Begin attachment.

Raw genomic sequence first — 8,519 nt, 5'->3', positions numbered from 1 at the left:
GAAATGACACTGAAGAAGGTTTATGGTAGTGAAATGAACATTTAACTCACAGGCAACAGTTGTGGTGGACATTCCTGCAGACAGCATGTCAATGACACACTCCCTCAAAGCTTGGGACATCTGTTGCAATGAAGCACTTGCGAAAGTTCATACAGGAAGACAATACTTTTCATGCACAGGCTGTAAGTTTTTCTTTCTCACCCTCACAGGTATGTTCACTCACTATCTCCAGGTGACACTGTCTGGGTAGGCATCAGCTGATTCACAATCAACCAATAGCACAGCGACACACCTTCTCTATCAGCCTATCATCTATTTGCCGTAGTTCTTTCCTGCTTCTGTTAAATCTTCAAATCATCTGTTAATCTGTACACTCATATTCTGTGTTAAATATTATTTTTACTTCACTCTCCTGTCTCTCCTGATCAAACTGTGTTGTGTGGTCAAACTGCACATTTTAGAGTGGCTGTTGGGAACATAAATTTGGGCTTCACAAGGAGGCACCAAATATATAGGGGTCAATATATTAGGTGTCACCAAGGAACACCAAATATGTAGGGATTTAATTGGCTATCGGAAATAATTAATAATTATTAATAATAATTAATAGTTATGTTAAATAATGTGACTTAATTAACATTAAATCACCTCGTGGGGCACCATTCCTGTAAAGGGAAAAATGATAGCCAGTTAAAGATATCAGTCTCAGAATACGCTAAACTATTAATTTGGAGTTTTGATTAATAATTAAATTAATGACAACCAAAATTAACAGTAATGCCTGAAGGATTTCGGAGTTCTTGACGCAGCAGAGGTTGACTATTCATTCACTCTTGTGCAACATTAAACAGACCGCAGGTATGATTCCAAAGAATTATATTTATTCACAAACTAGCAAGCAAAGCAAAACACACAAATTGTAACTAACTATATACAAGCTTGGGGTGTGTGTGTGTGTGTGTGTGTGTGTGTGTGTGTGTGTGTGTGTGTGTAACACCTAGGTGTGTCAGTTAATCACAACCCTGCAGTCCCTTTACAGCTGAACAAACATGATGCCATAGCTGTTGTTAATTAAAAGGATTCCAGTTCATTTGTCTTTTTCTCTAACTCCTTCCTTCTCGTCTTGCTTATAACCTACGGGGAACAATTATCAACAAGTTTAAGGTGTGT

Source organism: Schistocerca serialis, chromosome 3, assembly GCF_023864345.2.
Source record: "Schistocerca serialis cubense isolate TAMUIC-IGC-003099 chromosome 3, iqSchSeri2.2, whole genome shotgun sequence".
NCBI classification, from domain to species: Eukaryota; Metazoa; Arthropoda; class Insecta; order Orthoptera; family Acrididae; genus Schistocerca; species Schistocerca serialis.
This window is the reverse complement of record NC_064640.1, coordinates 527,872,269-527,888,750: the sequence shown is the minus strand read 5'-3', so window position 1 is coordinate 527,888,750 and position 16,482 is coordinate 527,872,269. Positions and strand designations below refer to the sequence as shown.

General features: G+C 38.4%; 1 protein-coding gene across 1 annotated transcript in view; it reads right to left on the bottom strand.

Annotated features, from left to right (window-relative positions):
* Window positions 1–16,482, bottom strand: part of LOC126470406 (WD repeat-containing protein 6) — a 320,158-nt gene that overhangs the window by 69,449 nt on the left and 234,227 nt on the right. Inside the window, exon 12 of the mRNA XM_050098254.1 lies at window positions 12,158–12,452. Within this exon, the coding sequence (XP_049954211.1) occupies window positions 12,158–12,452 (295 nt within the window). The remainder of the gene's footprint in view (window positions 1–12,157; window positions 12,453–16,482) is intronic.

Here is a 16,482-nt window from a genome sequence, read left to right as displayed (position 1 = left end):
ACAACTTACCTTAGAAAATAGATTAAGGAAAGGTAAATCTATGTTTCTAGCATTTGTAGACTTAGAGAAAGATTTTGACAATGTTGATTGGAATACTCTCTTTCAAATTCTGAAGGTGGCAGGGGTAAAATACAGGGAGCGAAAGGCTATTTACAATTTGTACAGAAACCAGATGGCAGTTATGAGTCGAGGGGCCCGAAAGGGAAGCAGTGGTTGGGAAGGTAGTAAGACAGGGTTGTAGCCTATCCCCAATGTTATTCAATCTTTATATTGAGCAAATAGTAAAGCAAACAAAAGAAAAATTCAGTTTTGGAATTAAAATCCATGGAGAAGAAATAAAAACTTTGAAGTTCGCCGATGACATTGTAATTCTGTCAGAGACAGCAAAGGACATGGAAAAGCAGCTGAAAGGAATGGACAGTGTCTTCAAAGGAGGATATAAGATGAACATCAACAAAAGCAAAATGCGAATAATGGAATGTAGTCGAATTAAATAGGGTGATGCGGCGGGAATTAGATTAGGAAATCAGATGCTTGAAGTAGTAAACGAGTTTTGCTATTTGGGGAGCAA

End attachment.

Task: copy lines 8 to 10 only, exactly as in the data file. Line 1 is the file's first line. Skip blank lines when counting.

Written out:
Annotated features, from left to right (window-relative positions):
* Window positions 1–16,482, bottom strand: part of LOC126470406 (WD repeat-containing protein 6) — a 320,158-nt gene that overhangs the window by 69,449 nt on the left and 234,227 nt on the right. Inside the window, exon 12 of the mRNA XM_050098254.1 lies at window positions 12,158–12,452. Within this exon, the coding sequence (XP_049954211.1) occupies window positions 12,158–12,452 (295 nt within the window). The remainder of the gene's footprint in view (window positions 1–12,157; window positions 12,453–16,482) is intronic.

Here is a 16,482-nt window from a genome sequence, read left to right as displayed (position 1 = left end):